Simple, yes.  Easy, no.

It’s going to require a change in your habits. It’s going to require that you stop acting out of habit and reacting mindlessly.

It’s going to require intentionality.

It’s time for you to join in the discussion. What decisions do you tend to make without pausing to consider the consequences? Do you have any suggestions or tips to share with others that struggle with this? Any examples of how this has worked out in your life? Please share your questions and/or thoughts via a comment. 

Thursday, January 30, 2020

Ready, Set, Change! (February Challenge)

photo courtesy of pixabay
So you've decided to make some changes to your life.

It doesn't matter if you only want to make a few minor adjustments, several or more major changges, or if you're making a complete life redesign (Creating a Life Redesign Blueprint).

The time to begin is now.

But change can be scary.

Our current circumstances, uncomfortable -- even painful -- as they may be, are familiar. We know them, we've survived them so far, and we know we can continue to do so. It's much less intimidating to stay where we are than to step out into new territory, even if that territory looks awfully enticing.

And let's be honest -- brutally honest -- for a minute.

Sometimes were less intimidated by the change itself than we are the fact that it's going to take effort and work on our part to bring it about.

I know first-hand how overwhelming it can be to make life changes. I know first-hand that it takes work.

I also know it can be done.

While some people can completely change their life in one fell swoop, quitting things cold turkey and adopting totally new practices or a whole new lifestyle by diving in head-first, most of us simply can't.  Legitimate lack -- of funds or knowledge or resources or time or something else -- holds us back.

Fortunately, you don't have to implement change in an all-or-nothing fashion. Instead, you can make one -- or a few -- changes at a time. You can take large steps or tiny ones.

photo courtesy of pixabay
For example, if you’ve decided that you want to quit your job and go back to school to study for an entirely different career, but there’s those pesky things like a mortgage and feeding yourself and your family standing in your way, you have options. Selling your large, expensive house and purchasing something more affordable, that would free up some funds, is one. So is taking one or two classes a semester for now.

One step, two steps, or a clean-sweep life change — it really doesn’t matter. What matters is that you get started . . . now!

I want to help you do just that.

Here's what I want you to do. If you've worked through the Life Redesign Blueprint process I shared a couple of weeks ago (link provided above), select the change(s) you can reasonably begin implementing right away. If you haven't worked through the blueprint process, do that now or simply decide on one change (or more) you can make now.

You might decide to remove something -- sugar, the purchase of non-essential items, smoking, gossiping, fast food and restaurant meals, social media, to name just a few examples -- from your life.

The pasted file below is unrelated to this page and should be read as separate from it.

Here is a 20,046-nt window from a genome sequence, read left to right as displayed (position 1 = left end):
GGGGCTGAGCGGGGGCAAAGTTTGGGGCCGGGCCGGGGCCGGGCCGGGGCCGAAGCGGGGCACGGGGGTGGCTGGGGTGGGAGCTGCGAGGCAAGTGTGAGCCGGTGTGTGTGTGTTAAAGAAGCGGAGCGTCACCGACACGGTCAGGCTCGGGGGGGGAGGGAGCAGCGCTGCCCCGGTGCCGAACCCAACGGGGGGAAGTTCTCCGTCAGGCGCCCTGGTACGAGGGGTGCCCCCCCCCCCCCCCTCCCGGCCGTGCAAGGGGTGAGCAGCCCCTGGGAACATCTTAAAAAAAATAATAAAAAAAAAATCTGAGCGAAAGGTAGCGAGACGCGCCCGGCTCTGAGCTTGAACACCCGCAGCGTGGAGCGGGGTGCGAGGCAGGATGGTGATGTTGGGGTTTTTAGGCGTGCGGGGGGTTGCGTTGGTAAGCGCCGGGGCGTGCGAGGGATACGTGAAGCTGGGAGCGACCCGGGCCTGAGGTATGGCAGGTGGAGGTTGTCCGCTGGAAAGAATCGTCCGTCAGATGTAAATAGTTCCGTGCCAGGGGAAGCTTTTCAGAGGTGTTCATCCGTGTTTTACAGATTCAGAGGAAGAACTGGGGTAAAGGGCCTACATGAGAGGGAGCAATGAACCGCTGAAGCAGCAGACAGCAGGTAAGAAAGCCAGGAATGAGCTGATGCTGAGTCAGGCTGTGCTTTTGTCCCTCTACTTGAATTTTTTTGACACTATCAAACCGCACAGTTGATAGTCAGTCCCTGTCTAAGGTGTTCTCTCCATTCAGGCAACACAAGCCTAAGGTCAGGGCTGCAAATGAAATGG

Instead, you might decide to add something: taking a 15-minute walk every day, memorizing one Bible scripture or inspirational quote each week, clearing out the clutter in your closets (or just one closet), researching and planning a vacation trip, finding and attending a grief support group, etc.

Or you might implement a change to your routine. Perhaps you will eat 4 vegetables a day instead of 2, go to bed 30 minutes earlier than normal every night, use only cash instead of credit cards, or install apps on your electronic devices that help you spend less time on the internet and then spend that freed-up time establishing that home business you've put on the back burner for months, maybe even years.

You've got your change in mind? Good.

Go one step further. Commit to that change for the entire month of February.

Starting Saturday, February 1, be very intentional about incorporating that change into your life. One day, one hour, one minute, at a time.

You won't alone. I promise. I'll be making a change right along side you.

Not only that, but every Thursday here on my blog and every day (except Sunday) on my Facebook page (Patti Miinch) and my Instagram feed (@PattiMiinch), I'll be sharing tips and helpful information and offering you encouragement.

Like and follow my Facebook page and follow me on Instagram. But don't stop there. Join in the conversations here and on social media. Share your challenge, your thoughts, your successes and struggles; offer support and encouragement.

We can do this!
photo courtesy of pixabay

Friday, January 17, 2020

Family and Friends and Coworkers, Oh My!

I received an email two days ago from a gentleman I’ll call Fred. With his permission, I’ll share a bit of his story.

Fred’s marriage ended almost a year ago, and he was spending most evenings and every weekend eating meals and dozing in front of the TV. His daughter read my post about making life changes (Creating a Life Redesign Blueprint).  Worried about his uncharacteristic but now-chronic listlessness, she told her dad she thought he needed to make some changes and she knew just the way to get started.

After first he discarded creating a life redesign blueprint as “too touchy-feely” for him. Tired of his post-divorce life, though, he decided to give it a try.  Plus, as he explained in his email, his daughter kept nagging him, so he did it “just so she’d hush up about it”.